Thursday, January 05, 2017

Looks like the Hudson Museum in Shipshewana Indiana, Eldon Hostetler's collection, may have closed since Halloween 2016, he passed away in Jan 2016

Eldon Hostetler surprised his community and his world when he left the Amish religion. The 1st of 13 kids, (and that is a lot of siblings) he had the natural gift to be an inventor and entrepreneur, and eventually stopped creating new stuff but only after  with more than 65 patents to his name,

He had a formal education until the 8th grade graduation (not unusual at the time) and switched from Amish to Mennonite.

His Grandpa had tractors and threshing machines, and he helped his grandfather renovate machinery. He was Amish, but he traded his steam engine in for a gasoline-fired tractor a 20-40 Huber tractor.

The tractor went three times as fast as the steam engine would go in high gear, and it pulled a wagon that he used to haul a 50-gallon drum with his fuel and oil and things on it, for hundreds of miles around the country doing threshing.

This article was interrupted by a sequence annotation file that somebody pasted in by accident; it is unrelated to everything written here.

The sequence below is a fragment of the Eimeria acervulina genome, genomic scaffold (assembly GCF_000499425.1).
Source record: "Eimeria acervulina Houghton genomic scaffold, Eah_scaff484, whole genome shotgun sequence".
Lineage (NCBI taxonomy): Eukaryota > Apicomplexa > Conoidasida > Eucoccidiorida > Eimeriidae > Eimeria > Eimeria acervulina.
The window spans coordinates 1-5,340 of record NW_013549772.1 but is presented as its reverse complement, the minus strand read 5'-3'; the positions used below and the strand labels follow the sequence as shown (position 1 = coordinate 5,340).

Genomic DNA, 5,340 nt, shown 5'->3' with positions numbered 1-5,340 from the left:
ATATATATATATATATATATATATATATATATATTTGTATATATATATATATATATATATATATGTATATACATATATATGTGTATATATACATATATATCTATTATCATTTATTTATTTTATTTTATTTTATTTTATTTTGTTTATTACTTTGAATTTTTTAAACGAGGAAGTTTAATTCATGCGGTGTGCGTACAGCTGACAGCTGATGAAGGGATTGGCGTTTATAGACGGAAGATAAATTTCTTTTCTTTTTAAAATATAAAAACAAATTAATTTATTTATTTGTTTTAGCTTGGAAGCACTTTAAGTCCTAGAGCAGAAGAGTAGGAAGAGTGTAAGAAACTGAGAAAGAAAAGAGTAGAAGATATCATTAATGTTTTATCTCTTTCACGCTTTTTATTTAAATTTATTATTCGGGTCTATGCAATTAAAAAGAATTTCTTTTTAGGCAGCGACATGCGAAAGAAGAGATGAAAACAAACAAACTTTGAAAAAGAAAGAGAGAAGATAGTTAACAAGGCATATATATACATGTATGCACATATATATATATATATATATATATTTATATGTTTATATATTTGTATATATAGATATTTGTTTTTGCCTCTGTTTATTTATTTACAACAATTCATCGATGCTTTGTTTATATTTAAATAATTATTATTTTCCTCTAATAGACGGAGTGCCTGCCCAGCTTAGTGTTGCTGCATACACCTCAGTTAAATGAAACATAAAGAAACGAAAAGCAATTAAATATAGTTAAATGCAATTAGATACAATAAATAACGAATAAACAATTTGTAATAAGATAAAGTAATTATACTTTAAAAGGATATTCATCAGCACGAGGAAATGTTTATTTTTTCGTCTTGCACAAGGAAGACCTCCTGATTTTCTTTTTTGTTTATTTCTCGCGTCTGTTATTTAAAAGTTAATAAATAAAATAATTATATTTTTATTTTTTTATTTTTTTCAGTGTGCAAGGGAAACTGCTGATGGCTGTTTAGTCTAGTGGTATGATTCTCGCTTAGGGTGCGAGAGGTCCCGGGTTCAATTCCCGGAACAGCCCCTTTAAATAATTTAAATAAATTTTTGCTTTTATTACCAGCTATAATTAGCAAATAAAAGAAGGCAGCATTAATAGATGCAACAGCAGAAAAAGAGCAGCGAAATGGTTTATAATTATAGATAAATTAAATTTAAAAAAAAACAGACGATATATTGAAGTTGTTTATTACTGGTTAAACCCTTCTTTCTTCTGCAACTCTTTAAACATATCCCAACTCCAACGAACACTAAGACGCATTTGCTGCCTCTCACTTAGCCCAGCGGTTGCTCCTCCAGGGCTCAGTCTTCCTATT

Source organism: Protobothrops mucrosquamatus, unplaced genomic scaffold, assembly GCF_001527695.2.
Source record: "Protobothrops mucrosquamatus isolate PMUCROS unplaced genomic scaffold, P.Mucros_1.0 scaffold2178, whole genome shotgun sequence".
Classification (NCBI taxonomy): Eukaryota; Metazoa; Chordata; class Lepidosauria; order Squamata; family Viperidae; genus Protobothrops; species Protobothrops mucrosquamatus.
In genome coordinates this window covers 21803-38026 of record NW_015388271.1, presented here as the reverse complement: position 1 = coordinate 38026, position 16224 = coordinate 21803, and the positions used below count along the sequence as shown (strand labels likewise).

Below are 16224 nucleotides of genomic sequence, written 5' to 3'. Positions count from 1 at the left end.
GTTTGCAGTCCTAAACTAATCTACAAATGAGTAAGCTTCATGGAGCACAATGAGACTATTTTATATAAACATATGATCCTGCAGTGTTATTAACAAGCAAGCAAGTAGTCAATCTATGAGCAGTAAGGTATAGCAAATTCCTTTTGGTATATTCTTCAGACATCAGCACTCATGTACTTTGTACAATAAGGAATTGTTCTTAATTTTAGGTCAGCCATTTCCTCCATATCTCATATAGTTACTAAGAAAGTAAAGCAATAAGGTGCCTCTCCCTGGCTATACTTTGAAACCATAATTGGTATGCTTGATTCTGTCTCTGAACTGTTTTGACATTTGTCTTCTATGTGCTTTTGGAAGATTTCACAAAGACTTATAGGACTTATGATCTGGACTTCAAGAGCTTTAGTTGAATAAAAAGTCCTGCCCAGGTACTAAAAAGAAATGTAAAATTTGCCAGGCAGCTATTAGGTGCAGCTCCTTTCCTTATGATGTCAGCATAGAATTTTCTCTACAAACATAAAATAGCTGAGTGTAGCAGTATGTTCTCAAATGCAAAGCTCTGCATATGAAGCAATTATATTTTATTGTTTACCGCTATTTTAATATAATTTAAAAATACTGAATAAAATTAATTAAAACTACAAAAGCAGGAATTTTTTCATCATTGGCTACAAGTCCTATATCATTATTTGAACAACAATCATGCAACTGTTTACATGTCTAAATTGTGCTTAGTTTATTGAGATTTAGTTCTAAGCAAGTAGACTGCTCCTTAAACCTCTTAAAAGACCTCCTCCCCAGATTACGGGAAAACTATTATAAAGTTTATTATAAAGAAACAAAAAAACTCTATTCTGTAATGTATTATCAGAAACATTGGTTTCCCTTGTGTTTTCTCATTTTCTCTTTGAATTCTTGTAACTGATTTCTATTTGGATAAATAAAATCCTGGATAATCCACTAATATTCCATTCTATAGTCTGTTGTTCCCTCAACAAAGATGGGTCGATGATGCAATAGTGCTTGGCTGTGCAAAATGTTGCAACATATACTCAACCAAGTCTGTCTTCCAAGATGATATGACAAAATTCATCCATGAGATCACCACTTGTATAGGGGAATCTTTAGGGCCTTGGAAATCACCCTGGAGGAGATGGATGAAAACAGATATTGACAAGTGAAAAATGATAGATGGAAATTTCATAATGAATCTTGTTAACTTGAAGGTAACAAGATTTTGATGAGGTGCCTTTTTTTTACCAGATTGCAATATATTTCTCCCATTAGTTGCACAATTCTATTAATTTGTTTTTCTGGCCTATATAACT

Hostetler said that when he was 18, he was helping his Grandpa Shrock in his shop one day when his grandpa told him if he promised never to tell his mother where I got the money, he would loan me $350 to buy my first car, a 1938 Hudson,”

Hostetler said. “I was the only person in our community who had a car, and so I hauled a lot of Amish people around. They paid me so much per mile and gave me gas ration stamps so I could buy gas. It was during World War II, and I couldn’t get tires. I had to recap those tires until I couldn’t recap them anymore.”

So he traded in the 1938 Hudson for a 1940 model with 27,000 miles, the second of many cars he owned in the coming decades.

In 2005 Eldon donated land, a building and endowment fund to start the Hostetler’s Hudson Auto Museum, building the largest collection of rare and unusual Hudsons.
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